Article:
Two Car Carriers Pay $2.3 Million in Penalties
Contact: Karen V. Gregory, Secretary (202) 523-5725
The Federal Maritime Commission announced compromise agreements reached with two common carriers operating pure car carriers (PCCs) and roll on/roll off (RO/RO) vessels in U.S. inbound and outbound trades. Under these separate agreements, Kawasaki Kisen Kaisha Ltd. (K Line), paid $1,100,000 in civil penalties and Nippon Yusen Kaisha (NYK Line), paid $1,225,000 in penalties. Both carriers are headquartered in Tokyo, Japan, and operate diverse fleets trading in the U.S.-foreign trades and globally.
The compromise agreements resolved allegations that K Line and NYK Line violated provisions of the Shipping Act, including section 10(a) of the Shipping Act, 46 U.S.C. § 41102(b), by acting in concert with other ocean common carriers with respect to the shipment of automobiles and other motorized vehicles by RO/RO or specialized car carrier vessels, where such agreement(s) had not been filed with the Commission or become effective under the Shipping Act. The compromise agreements also addressed related activities and violations. Commission staff alleged that these practices persisted over a period of several years and involved numerous U.S. trade lanes, including from and/or to the Far East, Europe, the Middle East and South America.
Chairman Mario Cordero stated: “These penalties underscore the seriousness with which the Commission views the carriers’ obligation to file with the Commission any agreement with other carriers affecting working relationships in the U.S. trades, both for import and export traffic. The shipping public has a right to know the subject matter and scope of any such agreement, and the Commission is charged by Congress to oversee the parties’ operations and conduct under such agreements. Investigations by our Bureau of Enforcement as to additional carriers implicated in similar agreement activities are continuing at this time.”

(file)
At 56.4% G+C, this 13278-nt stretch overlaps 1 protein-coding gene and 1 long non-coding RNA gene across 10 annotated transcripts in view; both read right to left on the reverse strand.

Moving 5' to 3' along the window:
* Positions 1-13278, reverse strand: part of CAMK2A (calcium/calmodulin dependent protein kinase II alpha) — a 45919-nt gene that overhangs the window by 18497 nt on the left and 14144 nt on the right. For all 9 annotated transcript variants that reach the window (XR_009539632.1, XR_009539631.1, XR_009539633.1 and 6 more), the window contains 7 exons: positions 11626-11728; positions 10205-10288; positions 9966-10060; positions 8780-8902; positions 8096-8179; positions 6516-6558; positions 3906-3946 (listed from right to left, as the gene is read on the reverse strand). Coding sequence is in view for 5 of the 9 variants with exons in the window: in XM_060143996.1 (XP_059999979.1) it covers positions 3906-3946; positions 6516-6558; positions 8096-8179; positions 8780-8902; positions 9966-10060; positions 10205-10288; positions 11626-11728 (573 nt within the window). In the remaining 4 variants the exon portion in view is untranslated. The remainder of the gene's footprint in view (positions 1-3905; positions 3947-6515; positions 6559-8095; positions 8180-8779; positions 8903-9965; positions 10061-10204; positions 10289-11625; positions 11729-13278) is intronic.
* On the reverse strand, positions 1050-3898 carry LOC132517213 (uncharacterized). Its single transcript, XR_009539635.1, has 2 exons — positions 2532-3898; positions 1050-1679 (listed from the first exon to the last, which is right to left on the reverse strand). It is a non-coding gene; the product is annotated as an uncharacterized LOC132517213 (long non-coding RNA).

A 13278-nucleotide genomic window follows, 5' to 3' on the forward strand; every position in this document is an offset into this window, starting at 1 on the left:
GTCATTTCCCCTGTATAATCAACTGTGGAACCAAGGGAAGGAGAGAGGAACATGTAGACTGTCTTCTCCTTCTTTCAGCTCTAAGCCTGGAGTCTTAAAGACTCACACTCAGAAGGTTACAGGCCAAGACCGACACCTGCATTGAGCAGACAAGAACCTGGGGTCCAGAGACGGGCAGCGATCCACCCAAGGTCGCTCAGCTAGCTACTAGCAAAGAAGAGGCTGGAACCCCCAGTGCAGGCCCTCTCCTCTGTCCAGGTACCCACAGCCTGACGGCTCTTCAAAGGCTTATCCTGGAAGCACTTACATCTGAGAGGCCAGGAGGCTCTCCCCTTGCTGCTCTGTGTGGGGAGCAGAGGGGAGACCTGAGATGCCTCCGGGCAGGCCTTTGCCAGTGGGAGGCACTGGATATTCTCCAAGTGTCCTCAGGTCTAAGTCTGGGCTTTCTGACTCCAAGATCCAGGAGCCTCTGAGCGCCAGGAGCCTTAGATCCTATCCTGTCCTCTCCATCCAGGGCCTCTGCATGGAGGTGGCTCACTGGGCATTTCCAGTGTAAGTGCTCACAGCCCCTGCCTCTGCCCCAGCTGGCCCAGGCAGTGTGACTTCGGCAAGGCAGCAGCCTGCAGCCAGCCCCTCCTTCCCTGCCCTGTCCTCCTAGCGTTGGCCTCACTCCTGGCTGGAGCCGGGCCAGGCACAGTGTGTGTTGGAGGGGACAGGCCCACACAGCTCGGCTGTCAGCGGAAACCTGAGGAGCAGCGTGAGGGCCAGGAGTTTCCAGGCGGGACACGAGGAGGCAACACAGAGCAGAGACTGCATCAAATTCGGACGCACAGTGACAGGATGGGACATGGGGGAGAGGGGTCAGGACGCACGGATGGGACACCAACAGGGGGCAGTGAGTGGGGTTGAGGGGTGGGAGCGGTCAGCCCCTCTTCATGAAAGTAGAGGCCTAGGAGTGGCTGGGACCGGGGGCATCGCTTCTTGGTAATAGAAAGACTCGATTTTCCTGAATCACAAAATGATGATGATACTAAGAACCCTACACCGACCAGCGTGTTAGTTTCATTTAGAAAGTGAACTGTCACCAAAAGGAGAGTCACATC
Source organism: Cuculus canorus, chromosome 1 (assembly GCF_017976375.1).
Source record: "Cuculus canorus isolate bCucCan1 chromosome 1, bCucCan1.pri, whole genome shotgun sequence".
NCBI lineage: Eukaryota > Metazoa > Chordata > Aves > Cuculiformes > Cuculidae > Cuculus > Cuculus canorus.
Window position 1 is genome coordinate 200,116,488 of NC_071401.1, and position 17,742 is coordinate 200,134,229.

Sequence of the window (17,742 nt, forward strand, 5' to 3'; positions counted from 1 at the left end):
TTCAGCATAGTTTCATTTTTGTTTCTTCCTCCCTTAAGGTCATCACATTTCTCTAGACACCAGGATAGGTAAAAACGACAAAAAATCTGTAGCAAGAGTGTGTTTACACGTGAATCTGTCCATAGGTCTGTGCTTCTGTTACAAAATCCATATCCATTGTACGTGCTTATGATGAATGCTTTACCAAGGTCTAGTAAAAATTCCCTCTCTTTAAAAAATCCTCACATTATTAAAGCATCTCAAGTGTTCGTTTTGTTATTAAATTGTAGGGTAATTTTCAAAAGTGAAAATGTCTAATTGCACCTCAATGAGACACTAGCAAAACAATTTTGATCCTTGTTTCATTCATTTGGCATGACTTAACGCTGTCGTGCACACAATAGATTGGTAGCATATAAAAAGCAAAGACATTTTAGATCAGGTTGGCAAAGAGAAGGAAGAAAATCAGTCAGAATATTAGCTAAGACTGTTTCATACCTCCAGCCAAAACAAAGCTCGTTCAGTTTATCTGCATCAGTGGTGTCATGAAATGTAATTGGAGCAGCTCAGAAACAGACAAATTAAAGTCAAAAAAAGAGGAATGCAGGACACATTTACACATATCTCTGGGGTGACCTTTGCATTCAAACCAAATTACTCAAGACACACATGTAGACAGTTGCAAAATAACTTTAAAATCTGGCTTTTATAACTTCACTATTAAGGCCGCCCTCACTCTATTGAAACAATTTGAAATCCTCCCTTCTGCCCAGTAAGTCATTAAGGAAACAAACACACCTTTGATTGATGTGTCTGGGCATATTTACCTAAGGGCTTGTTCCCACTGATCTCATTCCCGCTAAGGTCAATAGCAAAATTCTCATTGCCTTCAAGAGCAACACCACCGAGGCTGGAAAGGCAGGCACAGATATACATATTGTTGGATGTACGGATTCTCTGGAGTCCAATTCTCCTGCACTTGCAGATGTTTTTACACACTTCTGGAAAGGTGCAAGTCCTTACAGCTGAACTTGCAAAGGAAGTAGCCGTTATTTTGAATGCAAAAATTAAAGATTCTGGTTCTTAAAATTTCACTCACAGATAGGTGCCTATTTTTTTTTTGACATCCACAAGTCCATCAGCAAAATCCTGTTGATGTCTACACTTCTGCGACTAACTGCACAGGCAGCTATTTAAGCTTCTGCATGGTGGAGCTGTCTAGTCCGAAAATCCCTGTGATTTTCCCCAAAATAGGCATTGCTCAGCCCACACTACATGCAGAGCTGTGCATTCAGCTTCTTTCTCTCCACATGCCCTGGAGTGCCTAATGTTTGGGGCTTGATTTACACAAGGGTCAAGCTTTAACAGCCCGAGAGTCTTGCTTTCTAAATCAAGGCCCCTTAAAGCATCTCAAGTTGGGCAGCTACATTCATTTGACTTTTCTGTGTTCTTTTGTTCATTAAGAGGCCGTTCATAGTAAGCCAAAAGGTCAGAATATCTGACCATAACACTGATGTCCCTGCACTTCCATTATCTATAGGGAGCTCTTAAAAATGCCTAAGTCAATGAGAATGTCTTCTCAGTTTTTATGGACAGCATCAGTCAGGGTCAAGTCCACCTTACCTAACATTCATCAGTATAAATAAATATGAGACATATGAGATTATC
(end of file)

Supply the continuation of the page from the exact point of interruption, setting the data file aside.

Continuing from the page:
In concluding the compromise agreements, K Line and NYK Line agreed to provide ongoing cooperation with other Commission investigations or enforcement actions with respect to these types of activities. The carriers did not admit to violations of the Act or the Commission’s regulations. Staff attorneys with the Commission’s Bureau of Enforcement negotiated the compromise agreements.
The Federal Maritime Commission (FMC) is the independent federal agency responsible for regulating the nation’s international ocean transportation for the benefit of exporters, importers, and the American consumer. The FMC’s mission is to foster a fair, efficient, and reliable international ocean transportation system while protecting the public from unfair and deceptive practices.